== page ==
Roe 1 v. Trump (Muslim Ban)
The American Civil Liberties Union Foundation of Northern California, the ACLU Foundations of California, and the ACLU National Immigrants’ Rights Project, along with Keker Van Nest & Peters LLP, sued President Donald J. Trump, the Department of State, the Department of Homeland Security, and U.S. Customs and Border Protection for establishing and enforcing an unconstitutional and discriminatory Muslim ban. Roe 1 v. Trump was originally filed as Al-Mowafak v. Trump on Feb. 2, 2017
Plaintiff Jane Roe is a United States citizen and a resident of California who was recently married to a Syrian national living in the United Arab Emirates. The ban prevents her from being united with her husband and celebrating their marriage with friends and family in the United States.
Plaintiff John Doe is a lawful permanent resident in the United States and a native of Iran. His wife lives in Iran and is now barred entry due to the ban.
Plaintiff Jane Roe 2 is a woman from Uganda who was admitted to the United States as a refugee and currently lives in California. Roe 2 was forced to leave her infant daughter with family in Uganda as she fled to escape a homophobic mob intent on killing her. Roe 2 has applied to bring her now three-year-old daughter to the United States, but the Trump Administration’s ban is keeping them apart.
Plaintiff John Doe 2 is a United States citizen who fled Somalia after two of his brothers were killed. Doe 2’s mother and surviving brother also fled the violence, and are currently living in an Ethiopian refugee camp. Doe 2’s family members were twice set to come to the United States through the United States Refugee Admissions Program, but have been blocked due to Defendant Trump’s previous executive orders. The Administration’s most recent ban blocks Somali and Muslim refugees like Doe 2’s family members from coming to the United States.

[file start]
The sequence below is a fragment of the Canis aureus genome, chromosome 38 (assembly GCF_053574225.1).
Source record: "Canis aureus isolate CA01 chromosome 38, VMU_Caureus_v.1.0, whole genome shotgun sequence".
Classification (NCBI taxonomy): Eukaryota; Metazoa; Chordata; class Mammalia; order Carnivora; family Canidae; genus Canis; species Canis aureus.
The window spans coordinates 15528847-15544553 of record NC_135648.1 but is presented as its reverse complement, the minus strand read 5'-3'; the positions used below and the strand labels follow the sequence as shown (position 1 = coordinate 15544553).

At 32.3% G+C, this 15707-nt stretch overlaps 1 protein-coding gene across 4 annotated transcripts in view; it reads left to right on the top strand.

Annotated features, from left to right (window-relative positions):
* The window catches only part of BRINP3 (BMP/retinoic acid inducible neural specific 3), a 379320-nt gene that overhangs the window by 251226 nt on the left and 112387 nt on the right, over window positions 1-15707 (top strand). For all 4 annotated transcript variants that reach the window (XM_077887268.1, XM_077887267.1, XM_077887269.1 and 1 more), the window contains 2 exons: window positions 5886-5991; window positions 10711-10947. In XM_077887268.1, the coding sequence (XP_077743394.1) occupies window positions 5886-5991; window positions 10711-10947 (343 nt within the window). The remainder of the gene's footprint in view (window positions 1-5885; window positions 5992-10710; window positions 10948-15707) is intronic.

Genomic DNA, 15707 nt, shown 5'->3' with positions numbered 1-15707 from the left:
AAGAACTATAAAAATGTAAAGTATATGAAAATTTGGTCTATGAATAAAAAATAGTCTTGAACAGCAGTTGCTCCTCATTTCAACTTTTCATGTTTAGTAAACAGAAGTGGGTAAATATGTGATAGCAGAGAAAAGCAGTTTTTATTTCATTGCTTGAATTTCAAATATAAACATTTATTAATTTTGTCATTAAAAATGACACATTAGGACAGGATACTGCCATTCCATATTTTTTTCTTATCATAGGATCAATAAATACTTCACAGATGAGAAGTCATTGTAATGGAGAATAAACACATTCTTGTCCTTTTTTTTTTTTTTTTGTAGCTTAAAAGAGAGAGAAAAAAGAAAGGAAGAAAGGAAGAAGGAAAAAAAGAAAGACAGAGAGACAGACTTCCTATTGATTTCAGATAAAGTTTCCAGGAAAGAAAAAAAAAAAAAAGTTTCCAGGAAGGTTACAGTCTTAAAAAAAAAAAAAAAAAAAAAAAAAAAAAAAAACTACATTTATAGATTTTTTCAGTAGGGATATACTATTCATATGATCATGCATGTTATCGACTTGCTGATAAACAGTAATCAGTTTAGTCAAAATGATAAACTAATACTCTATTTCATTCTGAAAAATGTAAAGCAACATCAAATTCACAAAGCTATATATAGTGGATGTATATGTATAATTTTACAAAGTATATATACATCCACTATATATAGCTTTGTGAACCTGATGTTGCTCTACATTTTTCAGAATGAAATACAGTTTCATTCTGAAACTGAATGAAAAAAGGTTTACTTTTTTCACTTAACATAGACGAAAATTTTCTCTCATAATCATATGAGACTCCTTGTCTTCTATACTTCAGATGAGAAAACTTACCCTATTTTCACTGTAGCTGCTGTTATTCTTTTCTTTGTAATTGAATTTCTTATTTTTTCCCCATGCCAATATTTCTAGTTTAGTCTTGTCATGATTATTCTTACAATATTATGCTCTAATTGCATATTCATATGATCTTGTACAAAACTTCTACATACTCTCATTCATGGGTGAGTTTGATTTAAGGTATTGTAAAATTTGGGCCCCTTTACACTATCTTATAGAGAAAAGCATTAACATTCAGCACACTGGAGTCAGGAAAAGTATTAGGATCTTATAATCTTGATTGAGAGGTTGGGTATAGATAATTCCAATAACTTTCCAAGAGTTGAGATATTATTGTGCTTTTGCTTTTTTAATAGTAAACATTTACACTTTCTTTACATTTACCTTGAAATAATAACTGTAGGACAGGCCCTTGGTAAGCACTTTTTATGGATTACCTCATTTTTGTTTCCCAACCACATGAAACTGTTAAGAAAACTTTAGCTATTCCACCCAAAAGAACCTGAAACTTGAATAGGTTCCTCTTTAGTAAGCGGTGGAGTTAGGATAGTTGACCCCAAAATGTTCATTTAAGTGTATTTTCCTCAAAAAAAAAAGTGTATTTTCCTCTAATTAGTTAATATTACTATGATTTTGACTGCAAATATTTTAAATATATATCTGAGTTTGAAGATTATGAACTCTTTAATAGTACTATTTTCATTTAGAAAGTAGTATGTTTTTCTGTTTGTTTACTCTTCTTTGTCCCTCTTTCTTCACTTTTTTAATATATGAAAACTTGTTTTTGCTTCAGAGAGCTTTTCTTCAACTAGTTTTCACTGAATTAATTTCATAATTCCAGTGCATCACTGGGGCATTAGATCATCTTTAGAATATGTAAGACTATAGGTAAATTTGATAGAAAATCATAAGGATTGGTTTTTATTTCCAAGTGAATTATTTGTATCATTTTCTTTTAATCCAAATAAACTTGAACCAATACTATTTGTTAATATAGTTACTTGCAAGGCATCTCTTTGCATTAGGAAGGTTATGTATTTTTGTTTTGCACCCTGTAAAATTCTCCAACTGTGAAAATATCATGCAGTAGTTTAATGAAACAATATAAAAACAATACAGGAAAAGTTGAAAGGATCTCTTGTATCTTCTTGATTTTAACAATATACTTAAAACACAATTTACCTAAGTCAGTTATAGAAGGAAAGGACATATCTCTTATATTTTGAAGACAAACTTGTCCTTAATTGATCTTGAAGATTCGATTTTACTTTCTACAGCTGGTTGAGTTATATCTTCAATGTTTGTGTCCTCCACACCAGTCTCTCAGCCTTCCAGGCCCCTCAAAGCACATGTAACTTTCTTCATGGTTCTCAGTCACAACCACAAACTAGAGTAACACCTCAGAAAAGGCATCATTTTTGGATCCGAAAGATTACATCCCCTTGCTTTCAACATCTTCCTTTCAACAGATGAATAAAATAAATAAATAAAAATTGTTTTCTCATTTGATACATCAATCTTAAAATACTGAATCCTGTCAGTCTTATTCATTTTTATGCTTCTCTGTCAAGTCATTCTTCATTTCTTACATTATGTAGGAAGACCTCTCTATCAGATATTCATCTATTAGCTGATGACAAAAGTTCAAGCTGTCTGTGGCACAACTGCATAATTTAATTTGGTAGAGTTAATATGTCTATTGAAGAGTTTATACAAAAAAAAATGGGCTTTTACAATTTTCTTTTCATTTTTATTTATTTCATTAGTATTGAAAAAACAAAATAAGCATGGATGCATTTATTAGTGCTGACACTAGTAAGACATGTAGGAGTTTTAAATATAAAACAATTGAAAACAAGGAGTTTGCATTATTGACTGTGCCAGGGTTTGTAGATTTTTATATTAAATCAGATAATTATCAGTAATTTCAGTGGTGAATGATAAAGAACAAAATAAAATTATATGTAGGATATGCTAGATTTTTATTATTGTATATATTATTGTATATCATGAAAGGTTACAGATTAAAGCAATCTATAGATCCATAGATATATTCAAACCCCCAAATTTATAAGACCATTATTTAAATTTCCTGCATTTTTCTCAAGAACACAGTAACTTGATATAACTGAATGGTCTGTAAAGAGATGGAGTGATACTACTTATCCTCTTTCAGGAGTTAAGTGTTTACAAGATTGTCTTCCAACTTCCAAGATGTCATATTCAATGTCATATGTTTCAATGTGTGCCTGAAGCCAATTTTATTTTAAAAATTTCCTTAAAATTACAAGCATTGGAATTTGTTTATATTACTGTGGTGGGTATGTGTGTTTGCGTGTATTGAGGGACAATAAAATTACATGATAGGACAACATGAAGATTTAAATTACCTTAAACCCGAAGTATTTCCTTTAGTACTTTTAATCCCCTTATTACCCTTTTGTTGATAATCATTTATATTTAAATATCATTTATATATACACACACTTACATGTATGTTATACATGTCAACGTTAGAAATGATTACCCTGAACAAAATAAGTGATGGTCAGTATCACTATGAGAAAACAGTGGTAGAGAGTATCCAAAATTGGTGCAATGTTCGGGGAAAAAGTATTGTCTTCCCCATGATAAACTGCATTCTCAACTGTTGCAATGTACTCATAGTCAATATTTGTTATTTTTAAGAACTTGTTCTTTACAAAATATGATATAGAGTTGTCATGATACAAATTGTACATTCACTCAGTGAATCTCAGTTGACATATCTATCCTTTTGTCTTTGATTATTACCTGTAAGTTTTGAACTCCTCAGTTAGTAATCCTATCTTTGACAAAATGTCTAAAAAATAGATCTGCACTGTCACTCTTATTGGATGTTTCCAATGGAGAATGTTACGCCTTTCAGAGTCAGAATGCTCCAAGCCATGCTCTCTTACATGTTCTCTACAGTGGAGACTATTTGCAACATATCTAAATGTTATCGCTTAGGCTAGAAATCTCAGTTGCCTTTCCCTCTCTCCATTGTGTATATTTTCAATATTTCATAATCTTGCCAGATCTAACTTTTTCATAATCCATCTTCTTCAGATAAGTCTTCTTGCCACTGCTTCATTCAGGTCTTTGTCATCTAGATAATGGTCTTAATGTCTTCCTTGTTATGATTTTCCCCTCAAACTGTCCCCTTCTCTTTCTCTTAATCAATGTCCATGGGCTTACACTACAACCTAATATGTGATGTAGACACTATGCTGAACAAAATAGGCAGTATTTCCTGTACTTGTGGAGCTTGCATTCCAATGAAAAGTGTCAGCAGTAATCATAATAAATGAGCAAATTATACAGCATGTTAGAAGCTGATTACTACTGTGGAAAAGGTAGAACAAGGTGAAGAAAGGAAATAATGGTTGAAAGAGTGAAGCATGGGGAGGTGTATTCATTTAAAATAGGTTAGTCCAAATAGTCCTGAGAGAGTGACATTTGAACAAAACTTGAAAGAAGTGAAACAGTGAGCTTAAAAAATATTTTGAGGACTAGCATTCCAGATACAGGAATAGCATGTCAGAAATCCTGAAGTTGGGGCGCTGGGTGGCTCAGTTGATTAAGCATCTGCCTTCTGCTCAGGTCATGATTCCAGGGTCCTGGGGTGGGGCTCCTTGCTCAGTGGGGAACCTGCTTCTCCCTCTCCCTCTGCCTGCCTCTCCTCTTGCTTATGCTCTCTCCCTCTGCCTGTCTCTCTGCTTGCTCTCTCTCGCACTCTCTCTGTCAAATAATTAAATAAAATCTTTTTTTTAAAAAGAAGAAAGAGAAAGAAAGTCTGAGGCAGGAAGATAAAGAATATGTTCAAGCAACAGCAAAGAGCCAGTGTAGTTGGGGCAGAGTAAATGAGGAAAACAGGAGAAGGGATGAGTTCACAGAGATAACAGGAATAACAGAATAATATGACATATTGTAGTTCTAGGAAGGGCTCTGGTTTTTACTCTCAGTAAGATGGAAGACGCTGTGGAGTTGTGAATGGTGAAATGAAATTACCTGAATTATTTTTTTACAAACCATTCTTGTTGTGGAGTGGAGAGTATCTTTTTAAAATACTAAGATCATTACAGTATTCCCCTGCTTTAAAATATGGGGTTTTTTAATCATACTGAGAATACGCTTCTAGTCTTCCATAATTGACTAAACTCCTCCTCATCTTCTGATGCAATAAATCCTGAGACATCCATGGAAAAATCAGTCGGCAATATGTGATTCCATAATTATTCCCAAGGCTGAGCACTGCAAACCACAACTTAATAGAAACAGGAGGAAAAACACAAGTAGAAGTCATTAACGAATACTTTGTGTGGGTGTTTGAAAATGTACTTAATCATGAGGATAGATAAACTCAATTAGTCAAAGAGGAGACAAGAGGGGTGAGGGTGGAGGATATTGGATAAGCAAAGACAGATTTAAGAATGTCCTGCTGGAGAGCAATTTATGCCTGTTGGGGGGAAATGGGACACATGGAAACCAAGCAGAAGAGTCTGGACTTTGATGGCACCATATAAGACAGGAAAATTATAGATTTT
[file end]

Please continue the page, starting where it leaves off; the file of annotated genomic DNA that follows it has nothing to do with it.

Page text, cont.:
Jewish Family & Community Services East Bay (JFCS-EB) filed the original lawsuit and remain a party in the amended complaint. JFCS-EB has provided assistance to refugees, immigrants, and residents of the San Francisco Bay Area, particularly the East Bay, for more than a century.
The suit seeks to establish a plaintiff class and obtain relief on behalf of Californians with loved ones harmed by the ban on refugees. Plaintiffs also seek a declaration that the Executive Order is illegal and may not be enforced.
The suit was filed in the United States District Court for the Northern District of California.
The suit was dismissed in May 2019. Other cases challenging the Muslim Ban are proceeding. For more information visit our Interactive Timeline of the Muslim Ban.
Californians Sue in Challenge to Latest Muslim Ban (Mar. 13, 2017)